To the unfamiliar, it might look like a spoon with a small defect. For many chefs however, it’s a must-have utensil in their restaurants.
The French sauce spoon is both unique in design and versatile in function. Just as there are spoons for nearly every type of preparing and serving need, the French sauce spoon plays an important role the dining world. To properly use this specialized piece of flatware, we must first recognize its design and how a French sauce spoon is used.
What is a French Sauce Spoon?
A French sauce spoon looks much like a regular spoon with some noticeable differences. It has a thinner edge, flattened bowl, and a distinctive notch on one side of it. The size and shape is most similar to that of a dessert spoon.
The French sauce spoon design helps scoop a sauce from a plate easily, without tipping the plate. The purpose of the notch on the side is intended to allow oil or fat to drain away from the sauce, or function in a way that’s comparable to the fish knife.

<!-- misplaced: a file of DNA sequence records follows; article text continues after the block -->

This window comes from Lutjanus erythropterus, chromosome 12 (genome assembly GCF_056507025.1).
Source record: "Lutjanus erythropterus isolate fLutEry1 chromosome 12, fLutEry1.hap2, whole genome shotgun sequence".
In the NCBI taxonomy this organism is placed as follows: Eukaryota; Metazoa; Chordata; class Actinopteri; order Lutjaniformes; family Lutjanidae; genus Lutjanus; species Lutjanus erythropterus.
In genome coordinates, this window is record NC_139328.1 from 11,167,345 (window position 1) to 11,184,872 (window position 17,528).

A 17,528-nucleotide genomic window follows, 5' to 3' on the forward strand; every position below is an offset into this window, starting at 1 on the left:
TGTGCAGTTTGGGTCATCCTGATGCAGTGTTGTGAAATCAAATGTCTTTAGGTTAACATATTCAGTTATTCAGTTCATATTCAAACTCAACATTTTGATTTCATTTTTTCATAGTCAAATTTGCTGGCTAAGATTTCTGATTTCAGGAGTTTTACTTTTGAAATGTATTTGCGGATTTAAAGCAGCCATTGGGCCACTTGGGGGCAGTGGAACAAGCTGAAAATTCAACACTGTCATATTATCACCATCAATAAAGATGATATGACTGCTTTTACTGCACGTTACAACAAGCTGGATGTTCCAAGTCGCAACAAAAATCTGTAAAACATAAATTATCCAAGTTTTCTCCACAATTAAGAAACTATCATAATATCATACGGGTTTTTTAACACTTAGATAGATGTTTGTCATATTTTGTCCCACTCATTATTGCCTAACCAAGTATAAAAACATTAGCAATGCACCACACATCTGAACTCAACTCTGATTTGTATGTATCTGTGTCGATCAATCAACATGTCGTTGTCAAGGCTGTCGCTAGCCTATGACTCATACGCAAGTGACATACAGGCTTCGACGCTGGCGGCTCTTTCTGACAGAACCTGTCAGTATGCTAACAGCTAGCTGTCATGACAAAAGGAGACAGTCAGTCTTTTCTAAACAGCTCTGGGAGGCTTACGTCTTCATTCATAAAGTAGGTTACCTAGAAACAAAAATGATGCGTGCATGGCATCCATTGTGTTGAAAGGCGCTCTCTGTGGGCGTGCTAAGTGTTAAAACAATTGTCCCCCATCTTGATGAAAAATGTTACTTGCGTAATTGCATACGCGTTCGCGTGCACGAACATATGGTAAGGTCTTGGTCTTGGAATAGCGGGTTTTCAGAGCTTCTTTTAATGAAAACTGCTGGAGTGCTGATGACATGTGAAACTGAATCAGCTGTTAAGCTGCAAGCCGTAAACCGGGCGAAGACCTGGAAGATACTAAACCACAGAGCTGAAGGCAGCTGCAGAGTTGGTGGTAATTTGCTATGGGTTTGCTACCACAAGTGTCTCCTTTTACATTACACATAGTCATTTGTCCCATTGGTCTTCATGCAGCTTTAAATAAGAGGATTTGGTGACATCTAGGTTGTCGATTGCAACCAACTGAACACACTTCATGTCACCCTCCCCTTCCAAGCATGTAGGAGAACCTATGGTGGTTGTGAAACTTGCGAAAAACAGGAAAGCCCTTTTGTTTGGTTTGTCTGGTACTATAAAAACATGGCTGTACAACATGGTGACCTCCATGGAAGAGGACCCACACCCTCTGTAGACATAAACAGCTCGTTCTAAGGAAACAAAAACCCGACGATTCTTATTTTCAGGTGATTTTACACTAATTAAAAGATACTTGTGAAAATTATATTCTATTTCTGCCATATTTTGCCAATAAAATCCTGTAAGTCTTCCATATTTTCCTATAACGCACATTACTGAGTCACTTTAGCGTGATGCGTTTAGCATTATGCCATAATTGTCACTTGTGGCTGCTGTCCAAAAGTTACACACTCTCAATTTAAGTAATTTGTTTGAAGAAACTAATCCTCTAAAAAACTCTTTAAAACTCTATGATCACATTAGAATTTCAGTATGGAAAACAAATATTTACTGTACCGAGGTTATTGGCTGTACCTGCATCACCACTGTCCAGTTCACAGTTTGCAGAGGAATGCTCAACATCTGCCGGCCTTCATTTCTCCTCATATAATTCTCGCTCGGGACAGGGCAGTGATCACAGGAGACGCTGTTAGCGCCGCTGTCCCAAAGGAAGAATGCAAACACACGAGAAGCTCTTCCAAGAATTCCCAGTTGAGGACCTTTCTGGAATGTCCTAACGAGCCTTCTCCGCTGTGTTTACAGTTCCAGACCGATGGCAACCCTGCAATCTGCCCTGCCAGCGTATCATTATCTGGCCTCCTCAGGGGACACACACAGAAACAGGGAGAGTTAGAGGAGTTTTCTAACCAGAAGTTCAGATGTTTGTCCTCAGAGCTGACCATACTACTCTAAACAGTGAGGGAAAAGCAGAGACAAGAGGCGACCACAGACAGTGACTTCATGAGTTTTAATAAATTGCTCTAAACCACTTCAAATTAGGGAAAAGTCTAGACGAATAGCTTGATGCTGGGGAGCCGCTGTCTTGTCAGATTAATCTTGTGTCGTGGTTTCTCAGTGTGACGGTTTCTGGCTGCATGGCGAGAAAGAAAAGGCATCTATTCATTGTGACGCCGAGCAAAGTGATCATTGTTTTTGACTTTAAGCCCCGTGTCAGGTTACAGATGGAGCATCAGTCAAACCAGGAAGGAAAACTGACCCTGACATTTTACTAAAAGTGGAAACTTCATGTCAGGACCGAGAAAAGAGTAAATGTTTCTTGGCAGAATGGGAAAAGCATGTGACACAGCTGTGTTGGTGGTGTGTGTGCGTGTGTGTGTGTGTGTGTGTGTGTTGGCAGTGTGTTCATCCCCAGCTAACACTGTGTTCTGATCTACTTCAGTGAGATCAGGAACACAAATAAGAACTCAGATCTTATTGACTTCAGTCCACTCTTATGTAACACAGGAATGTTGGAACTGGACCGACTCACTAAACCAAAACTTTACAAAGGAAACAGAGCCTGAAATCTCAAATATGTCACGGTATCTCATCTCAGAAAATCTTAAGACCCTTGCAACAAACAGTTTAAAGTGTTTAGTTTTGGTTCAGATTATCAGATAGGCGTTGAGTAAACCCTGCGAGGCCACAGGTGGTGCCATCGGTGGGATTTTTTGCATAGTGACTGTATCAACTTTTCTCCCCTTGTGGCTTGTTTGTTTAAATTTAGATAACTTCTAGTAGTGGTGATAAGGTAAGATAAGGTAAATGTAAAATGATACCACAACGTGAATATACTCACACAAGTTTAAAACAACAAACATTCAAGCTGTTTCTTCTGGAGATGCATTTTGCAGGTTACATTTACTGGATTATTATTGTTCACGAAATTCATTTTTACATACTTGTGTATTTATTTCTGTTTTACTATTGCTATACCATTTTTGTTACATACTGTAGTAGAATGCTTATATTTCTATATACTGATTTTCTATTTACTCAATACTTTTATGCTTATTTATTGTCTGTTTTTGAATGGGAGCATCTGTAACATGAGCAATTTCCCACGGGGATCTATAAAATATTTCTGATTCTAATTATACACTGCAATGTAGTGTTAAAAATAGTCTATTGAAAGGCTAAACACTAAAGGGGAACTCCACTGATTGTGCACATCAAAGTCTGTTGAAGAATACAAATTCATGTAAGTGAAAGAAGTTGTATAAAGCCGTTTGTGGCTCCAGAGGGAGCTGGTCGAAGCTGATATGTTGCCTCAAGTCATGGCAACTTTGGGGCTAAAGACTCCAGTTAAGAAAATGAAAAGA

How is a French Sauce Spoon used?
The French sauce spoon resides between the dinner plate and the main course knife. The spoon, as the name would suggest, is used to eat the sauce often accompanying a fish or meat dish. In fact, the invention of using a sauce spoon started with the fish course. Once the fish or meat course is finished, the French sauce spoon can be used to scoop the leftover sauce that’s still on the plate.
When was the French Sauce Spoon invented?
Unlike most silverware, the French sauce spoon is fairly new to the tabletop scene. This spoon was invented in the 1950s in Paris, France at the restaurant Lasserre. Chef René Lasserre wanted guests to appreciate the sauces with his dishes, so he created this sauce spoon, known as cuillère à sauce. Presently, French sauce spoons can be found in many high-end restaurants in both France and around the world.
What spoons, knives, or forks are best suited for your foodservice operation? Learn more about selecting all types of silverware in the BauscherHepp Flatware Selection Tips.